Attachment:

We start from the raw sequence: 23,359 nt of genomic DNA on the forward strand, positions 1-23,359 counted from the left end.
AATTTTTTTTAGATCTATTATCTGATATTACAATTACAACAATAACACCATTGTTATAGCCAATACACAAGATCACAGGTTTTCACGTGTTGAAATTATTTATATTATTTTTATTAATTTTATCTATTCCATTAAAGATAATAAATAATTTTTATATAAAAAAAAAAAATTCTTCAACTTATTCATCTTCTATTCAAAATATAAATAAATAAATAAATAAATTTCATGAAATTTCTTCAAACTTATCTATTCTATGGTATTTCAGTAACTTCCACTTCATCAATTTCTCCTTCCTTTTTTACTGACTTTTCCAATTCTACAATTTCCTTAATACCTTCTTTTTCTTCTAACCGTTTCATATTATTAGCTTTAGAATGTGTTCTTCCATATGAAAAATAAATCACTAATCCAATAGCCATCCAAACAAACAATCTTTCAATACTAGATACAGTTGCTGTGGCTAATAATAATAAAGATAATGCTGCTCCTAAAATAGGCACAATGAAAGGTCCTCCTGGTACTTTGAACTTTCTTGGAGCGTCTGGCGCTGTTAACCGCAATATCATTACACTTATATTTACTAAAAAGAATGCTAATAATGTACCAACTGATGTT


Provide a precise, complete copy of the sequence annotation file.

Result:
We start from the raw sequence: 23,359 nt of genomic DNA on the forward strand, positions 1-23,359 counted from the left end.
AATTTTTTTTAGATCTATTATCTGATATTACAATTACAACAATAACACCATTGTTATAGCCAATACACAAGATCACAGGTTTTCACGTGTTGAAATTATTTATATTATTTTTATTAATTTTATCTATTCCATTAAAGATAATAAATAATTTTTATATAAAAAAAAAAAATTCTTCAACTTATTCATCTTCTATTCAAAATATAAATAAATAAATAAATAAATTTCATGAAATTTCTTCAAACTTATCTATTCTATGGTATTTCAGTAACTTCCACTTCATCAATTTCTCCTTCCTTTTTTACTGACTTTTCCAATTCTACAATTTCCTTAATACCTTCTTTTTCTTCTAACCGTTTCATATTATTAGCTTTAGAATGTGTTCTTCCATATGAAAAATAAATCACTAATCCAATAGCCATCCAAACAAACAATCTTTCAATACTAGATACAGTTGCTGTGGCTAATAATAATAAAGATAATGCTGCTCCTAAAATAGGCACAATGAAAGGTCCTCCTGGTACTTTGAACTTTCTTGGAGCGTCTGGCGCTGTTAACCGCAATATCATTACACTTATATTTACTAAAAAGAATGCTAATAATGTACCAACTGATGTT